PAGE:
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Bromine: The Element

Bidisha Mukherjee May 13, 2019
Bromine is one of the few elements of the periodic table found in the liquid state at room temperature. It has many uses, and is not very harmful as an element. Read on to know more about this element.
The chemical element Bromine is a non-metallic substance. It belongs to the halogen group in the periodic table along with Fluorine, Chlorine, and Iodine. Chemically, it is represented by the symbol Br. It is found in the form of various bromide salts on the Earth's surface.
Bromine can also be found in seawater, from which it is mainly extracted. In comparison to Fluorine and Chlorine, Bromine is chemically less reactive, although its reactivity is more than that of Iodine. Its compounds are called bromides.


It is the only non-metallic element of the periodic table which is in the liquid form under normal conditions. The liquid however, is volatile, and tends to form vapors very easily at standard room temperature.
Liquid Bromine is thick, and has a reddish-brown color. It gives out red vapor, and has a pungent smell. It is not very soluble in water, but is highly soluble in Carbon disulfide, and organic solvents like Methanol, and Acetic acid.
The atomic number of Bromine is 35, and its atomic weight is 79.90. In its purest form it is mostly found in a diatomic molecular form, or Br2.
Bromine acts as a strong oxidizing agent as it needs only one electron in its outermost shell to complete its octet. The element reacts readily with metals, particularly in the presence of water. It combines with various organic compounds in the presence of light.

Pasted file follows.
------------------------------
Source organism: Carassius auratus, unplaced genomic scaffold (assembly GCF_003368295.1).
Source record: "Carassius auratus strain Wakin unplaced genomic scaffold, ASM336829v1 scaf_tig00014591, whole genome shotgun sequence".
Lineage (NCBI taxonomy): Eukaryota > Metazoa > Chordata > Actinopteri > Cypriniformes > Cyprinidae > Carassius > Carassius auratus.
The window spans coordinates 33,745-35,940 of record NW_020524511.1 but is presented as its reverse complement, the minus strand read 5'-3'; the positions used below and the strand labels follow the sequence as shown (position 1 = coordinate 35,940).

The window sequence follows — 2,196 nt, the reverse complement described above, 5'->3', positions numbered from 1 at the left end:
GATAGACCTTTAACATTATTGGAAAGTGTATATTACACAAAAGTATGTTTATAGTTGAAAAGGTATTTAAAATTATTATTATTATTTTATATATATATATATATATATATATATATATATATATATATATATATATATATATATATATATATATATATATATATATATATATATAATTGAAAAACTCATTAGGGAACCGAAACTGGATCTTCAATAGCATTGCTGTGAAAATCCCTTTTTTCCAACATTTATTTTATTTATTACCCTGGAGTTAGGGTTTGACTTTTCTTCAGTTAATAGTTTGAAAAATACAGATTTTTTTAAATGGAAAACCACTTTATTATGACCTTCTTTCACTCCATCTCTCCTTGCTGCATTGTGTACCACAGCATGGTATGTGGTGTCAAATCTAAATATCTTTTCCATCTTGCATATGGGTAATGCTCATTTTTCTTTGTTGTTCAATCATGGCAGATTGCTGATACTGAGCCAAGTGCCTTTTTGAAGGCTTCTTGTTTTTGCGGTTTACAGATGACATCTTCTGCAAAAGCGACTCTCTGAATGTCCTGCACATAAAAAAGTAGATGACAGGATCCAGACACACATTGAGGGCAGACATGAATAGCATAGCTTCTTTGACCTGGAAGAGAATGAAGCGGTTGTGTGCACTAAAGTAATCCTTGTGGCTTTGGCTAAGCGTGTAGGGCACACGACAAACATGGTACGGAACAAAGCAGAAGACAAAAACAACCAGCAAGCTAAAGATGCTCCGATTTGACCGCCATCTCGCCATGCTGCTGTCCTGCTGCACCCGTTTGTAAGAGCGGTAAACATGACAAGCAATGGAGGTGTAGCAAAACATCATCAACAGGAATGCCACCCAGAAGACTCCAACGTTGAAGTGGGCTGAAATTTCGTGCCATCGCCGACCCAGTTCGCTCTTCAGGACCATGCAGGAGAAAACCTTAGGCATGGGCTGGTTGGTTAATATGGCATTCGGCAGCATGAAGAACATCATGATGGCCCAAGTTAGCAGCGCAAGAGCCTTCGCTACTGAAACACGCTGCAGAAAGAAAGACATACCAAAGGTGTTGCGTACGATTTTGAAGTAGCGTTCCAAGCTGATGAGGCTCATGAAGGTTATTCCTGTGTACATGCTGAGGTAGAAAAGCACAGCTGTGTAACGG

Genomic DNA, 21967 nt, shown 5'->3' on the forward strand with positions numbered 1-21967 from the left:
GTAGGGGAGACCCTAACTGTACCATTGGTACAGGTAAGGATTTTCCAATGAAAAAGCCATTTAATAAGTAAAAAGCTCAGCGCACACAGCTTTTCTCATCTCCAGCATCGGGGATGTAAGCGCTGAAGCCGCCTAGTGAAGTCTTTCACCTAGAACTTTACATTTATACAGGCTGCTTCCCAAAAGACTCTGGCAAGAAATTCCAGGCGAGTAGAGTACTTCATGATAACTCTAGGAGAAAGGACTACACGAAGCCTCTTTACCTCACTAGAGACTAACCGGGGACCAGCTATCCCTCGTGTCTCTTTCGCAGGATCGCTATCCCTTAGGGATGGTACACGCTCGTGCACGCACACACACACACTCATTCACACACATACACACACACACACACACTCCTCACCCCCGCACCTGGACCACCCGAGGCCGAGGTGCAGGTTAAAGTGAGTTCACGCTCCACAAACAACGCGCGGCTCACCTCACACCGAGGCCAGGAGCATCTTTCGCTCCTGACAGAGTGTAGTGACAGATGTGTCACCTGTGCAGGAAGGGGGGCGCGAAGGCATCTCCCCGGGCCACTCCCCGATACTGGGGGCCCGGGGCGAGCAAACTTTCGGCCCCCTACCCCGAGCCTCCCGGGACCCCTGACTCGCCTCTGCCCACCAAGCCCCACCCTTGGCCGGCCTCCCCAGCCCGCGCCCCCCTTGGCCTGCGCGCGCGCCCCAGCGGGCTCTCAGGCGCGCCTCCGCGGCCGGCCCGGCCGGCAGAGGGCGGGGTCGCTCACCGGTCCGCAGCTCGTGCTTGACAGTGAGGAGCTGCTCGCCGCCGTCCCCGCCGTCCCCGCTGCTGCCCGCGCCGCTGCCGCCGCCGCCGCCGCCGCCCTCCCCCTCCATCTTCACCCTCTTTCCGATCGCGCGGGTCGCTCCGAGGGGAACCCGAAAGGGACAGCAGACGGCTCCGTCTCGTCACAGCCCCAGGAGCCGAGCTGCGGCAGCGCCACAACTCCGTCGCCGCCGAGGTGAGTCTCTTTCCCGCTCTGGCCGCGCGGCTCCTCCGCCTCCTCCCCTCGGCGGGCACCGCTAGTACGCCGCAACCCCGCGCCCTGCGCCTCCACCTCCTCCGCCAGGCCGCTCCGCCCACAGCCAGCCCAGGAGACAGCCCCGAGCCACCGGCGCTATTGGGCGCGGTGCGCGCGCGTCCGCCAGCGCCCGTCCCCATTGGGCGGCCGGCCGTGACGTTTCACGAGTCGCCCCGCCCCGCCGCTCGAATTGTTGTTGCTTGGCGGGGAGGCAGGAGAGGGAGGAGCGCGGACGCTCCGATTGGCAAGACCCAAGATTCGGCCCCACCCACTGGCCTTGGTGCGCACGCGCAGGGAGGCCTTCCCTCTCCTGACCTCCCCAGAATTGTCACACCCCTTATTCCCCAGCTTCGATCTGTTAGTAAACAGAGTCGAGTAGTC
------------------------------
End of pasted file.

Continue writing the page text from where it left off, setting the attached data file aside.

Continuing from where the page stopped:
Bromine has strong bleaching properties, and is widely used as a disinfectant in swimming pools. It is also used for the manufacturing of fumigants, dyes, flameproof agents, water purification compounds and some medicines. It is also used in the production of Brominated vegetable oil, commonly used in soft drinks.
The compounds of Bromine and inorganic metals also benefits us in many ways. Compounds like Calcium bromide, Sodium bromide, and Zinc bromide dissolve in water to give a thick solution which is used as drilling fluid to make boreholes into the Earth. Potassium bromide is also used to develop photographs.
In chemical industries, the element is used on a large scale for the preparation of a number of organobromine compounds which have several utilities, and serve various purposes. One of the most important application of organobromine compounds is as a brominated flame retardant.
These are brominated organic compounds which are capable of inhibiting fire on combustible organic substances. Dibromoethane is another such compound which is added to leaded gasoline. It helps in discarding lead present in gasoline. Presently, it is rarely used due to various environmental reasons.
Bromine does not play any significant role in the human body. However, there are several organobromine compounds that are present in our body. It is a toxic substance and gives a burning sensation when it comes in contact with the skin.
The vapors of Bromine are somewhat corrosive in nature, and toxic too. Hence, it is essential that we take proper precautionary measures when we handle or transport the element.